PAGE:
Jussi Björling Society - USA



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A Sovereign Artistry

Holger Löwenadler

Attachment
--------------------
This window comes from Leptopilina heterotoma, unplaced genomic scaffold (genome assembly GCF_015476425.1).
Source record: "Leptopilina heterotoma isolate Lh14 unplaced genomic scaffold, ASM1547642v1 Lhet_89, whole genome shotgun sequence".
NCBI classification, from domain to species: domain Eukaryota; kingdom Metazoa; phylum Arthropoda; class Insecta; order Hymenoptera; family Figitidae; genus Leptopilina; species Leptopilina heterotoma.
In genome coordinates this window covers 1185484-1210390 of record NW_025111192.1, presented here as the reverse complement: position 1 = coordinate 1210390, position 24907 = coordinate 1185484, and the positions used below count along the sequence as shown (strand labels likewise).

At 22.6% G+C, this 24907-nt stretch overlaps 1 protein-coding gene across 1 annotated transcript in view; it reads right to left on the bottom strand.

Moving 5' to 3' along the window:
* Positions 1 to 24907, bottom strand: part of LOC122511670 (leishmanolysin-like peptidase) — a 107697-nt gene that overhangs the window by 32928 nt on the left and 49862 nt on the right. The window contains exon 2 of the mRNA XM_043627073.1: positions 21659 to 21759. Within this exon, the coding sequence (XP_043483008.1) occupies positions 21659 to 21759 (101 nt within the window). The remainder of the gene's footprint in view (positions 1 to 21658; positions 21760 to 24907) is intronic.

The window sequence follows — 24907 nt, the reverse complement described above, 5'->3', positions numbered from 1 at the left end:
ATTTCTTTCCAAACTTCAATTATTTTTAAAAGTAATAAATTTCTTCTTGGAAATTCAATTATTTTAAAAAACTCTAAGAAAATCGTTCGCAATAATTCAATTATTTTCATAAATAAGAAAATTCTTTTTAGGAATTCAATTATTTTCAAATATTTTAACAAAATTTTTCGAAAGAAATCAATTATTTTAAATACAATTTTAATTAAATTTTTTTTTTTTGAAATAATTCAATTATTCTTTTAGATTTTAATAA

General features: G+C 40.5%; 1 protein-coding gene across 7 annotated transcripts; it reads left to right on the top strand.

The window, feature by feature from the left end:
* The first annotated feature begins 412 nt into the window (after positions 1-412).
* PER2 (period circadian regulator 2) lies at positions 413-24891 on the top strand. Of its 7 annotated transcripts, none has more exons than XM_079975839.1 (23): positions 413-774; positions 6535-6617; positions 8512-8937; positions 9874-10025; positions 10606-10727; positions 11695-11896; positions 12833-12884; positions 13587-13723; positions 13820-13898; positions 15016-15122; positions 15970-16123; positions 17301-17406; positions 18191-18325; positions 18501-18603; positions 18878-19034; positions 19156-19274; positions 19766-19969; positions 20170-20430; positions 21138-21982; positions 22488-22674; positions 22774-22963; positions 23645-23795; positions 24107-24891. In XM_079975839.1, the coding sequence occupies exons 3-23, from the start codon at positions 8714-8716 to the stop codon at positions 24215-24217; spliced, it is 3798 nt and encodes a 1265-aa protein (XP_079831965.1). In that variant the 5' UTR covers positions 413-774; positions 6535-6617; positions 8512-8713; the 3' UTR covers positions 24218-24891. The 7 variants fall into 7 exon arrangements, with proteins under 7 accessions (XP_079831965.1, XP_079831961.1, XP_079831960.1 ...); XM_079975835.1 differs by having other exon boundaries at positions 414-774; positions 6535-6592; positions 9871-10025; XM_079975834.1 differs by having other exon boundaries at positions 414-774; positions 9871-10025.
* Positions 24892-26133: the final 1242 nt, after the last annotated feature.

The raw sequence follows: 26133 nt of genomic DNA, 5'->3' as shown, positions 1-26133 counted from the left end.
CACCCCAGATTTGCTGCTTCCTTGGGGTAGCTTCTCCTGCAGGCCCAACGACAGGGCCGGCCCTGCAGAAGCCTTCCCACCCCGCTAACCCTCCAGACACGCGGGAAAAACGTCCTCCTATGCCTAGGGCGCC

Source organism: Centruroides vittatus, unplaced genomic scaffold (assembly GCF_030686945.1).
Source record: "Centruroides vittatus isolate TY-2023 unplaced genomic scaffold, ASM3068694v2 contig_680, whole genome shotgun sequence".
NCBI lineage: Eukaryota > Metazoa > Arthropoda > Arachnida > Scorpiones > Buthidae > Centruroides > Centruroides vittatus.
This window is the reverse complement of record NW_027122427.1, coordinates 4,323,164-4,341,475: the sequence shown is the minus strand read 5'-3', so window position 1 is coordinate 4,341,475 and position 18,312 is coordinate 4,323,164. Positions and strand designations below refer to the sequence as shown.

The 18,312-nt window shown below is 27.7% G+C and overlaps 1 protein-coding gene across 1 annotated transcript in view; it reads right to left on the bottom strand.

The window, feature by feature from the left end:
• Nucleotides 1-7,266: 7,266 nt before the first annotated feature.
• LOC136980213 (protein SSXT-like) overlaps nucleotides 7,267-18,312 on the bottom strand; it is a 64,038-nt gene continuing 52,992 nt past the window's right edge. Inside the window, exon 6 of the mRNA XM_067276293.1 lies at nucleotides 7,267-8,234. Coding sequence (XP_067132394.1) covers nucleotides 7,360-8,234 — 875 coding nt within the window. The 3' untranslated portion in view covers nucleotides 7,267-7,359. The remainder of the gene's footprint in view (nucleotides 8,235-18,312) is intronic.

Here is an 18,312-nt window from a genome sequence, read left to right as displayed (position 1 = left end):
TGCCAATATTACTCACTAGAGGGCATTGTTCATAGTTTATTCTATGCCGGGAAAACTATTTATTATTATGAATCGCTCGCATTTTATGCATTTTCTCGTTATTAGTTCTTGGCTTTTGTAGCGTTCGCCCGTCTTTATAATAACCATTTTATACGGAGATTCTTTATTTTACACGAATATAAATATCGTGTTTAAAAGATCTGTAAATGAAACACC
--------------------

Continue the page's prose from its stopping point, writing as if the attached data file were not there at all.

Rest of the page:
Jussi Björling! I remember all the times I heard the young tenor in the 1930s: he was the impecunious, enamoured Rodolfo in La bohème; the cynical Duke of Mantua in Rigoletto; Cavaradossi, the fighter for liberty in Tosca; Manon Lescaut’s noble des Grieux; the lyrical Roméo or Faust; the despairing Canio. The voice was always the same—warm, healthy, beautiful. Dramatically speaking, there was not all that much difference between the various characters. It was the young Jussi, unaffected, a little awkward, not strikingly gifted as an actor. But he made his way out into the world and returned. I went to hear him again—the same golden voice, a little darker and more expansive with the years, the same sovereign artistry in which everything sounded so easy; but dramatically, the performance was each time more free, more nuanced, more smilingly assured—though never cocksure. It was an impressive, interesting development which demonstrated what success, properly used, can deliver from a latent talent. His last performances at the Stockholm Opera—I’m thinking here chiefly of Rodolfo and des Grieux—were unforgettable. In these the beautiful voice of the early years was joined by the depth and warmth of mature experience. Jussi in private: I can’t say that I knew him very well. We would meet in the street or in Dr. Bertil Kågén’s rooms as we waited to have our vocal cords checked. He was always friendly —a nice, decent chap. The admiring words I always felt a pleasure in being able to say to him in appreciation of the most recent performance were received with modest gratitude: “Really, do you think so—well, it wasn’t so bad. I felt in good form.” No self-dissection, no boasting. In his simple, good-hearted manner he had authority, and one felt that one had met a real personality. There would sometimes be something searching in his look, an appeal in a tone of voice which hinted that he was not the uncomplicated man which first impressions indicated. It is not the tangible things alone that create a great artist. And this evening, the 9th October 1960, I have heard that warm, brilliant voice again on the radio. But sadly, cruelly, above the singer’s name in the newspaper were printed the words “Memorial programme.”

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